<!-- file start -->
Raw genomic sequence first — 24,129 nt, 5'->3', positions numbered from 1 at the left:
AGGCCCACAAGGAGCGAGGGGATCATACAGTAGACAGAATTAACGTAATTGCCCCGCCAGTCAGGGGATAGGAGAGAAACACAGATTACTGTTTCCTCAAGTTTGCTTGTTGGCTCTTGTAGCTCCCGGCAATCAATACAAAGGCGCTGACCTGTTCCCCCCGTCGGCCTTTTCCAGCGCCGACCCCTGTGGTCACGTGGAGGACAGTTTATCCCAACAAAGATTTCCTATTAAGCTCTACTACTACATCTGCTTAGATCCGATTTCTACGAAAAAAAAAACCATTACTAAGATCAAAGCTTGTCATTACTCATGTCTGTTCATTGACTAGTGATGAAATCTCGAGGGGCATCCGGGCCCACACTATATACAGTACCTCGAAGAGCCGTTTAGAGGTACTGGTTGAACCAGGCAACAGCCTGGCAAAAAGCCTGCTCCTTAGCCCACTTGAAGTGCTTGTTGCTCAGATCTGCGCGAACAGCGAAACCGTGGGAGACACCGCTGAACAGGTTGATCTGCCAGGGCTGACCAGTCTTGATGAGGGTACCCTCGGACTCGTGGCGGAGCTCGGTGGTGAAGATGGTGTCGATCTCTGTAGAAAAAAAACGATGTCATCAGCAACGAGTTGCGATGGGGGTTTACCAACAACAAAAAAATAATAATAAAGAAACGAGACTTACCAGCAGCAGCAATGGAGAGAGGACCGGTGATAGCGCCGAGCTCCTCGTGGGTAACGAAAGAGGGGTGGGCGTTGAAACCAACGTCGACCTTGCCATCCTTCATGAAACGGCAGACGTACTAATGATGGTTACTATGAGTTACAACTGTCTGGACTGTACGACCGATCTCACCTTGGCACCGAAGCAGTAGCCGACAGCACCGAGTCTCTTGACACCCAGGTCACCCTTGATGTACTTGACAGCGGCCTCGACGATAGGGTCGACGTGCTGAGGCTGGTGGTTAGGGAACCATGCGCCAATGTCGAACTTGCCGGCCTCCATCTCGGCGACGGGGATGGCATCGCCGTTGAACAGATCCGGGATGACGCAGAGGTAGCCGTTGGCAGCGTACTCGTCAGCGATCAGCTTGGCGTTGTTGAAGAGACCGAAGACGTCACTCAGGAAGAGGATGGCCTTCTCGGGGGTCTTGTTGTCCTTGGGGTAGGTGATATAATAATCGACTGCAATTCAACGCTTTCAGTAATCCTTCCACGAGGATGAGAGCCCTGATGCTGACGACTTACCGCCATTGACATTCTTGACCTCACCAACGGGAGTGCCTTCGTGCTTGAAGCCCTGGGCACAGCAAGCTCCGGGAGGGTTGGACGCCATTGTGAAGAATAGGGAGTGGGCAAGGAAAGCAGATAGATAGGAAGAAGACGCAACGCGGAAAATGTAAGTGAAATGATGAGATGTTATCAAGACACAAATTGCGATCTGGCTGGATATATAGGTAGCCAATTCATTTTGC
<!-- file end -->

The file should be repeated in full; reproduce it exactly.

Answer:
Raw genomic sequence first — 24,129 nt, 5'->3', positions numbered from 1 at the left:
AGGCCCACAAGGAGCGAGGGGATCATACAGTAGACAGAATTAACGTAATTGCCCCGCCAGTCAGGGGATAGGAGAGAAACACAGATTACTGTTTCCTCAAGTTTGCTTGTTGGCTCTTGTAGCTCCCGGCAATCAATACAAAGGCGCTGACCTGTTCCCCCCGTCGGCCTTTTCCAGCGCCGACCCCTGTGGTCACGTGGAGGACAGTTTATCCCAACAAAGATTTCCTATTAAGCTCTACTACTACATCTGCTTAGATCCGATTTCTACGAAAAAAAAAACCATTACTAAGATCAAAGCTTGTCATTACTCATGTCTGTTCATTGACTAGTGATGAAATCTCGAGGGGCATCCGGGCCCACACTATATACAGTACCTCGAAGAGCCGTTTAGAGGTACTGGTTGAACCAGGCAACAGCCTGGCAAAAAGCCTGCTCCTTAGCCCACTTGAAGTGCTTGTTGCTCAGATCTGCGCGAACAGCGAAACCGTGGGAGACACCGCTGAACAGGTTGATCTGCCAGGGCTGACCAGTCTTGATGAGGGTACCCTCGGACTCGTGGCGGAGCTCGGTGGTGAAGATGGTGTCGATCTCTGTAGAAAAAAAACGATGTCATCAGCAACGAGTTGCGATGGGGGTTTACCAACAACAAAAAAATAATAATAAAGAAACGAGACTTACCAGCAGCAGCAATGGAGAGAGGACCGGTGATAGCGCCGAGCTCCTCGTGGGTAACGAAAGAGGGGTGGGCGTTGAAACCAACGTCGACCTTGCCATCCTTCATGAAACGGCAGACGTACTAATGATGGTTACTATGAGTTACAACTGTCTGGACTGTACGACCGATCTCACCTTGGCACCGAAGCAGTAGCCGACAGCACCGAGTCTCTTGACACCCAGGTCACCCTTGATGTACTTGACAGCGGCCTCGACGATAGGGTCGACGTGCTGAGGCTGGTGGTTAGGGAACCATGCGCCAATGTCGAACTTGCCGGCCTCCATCTCGGCGACGGGGATGGCATCGCCGTTGAACAGATCCGGGATGACGCAGAGGTAGCCGTTGGCAGCGTACTCGTCAGCGATCAGCTTGGCGTTGTTGAAGAGACCGAAGACGTCACTCAGGAAGAGGATGGCCTTCTCGGGGGTCTTGTTGTCCTTGGGGTAGGTGATATAATAATCGACTGCAATTCAACGCTTTCAGTAATCCTTCCACGAGGATGAGAGCCCTGATGCTGACGACTTACCGCCATTGACATTCTTGACCTCACCAACGGGAGTGCCTTCGTGCTTGAAGCCCTGGGCACAGCAAGCTCCGGGAGGGTTGGACGCCATTGTGAAGAATAGGGAGTGGGCAAGGAAAGCAGATAGATAGGAAGAAGACGCAACGCGGAAAATGTAAGTGAAATGATGAGATGTTATCAAGACACAAATTGCGATCTGGCTGGATATATAGGTAGCCAATTCATTTTGC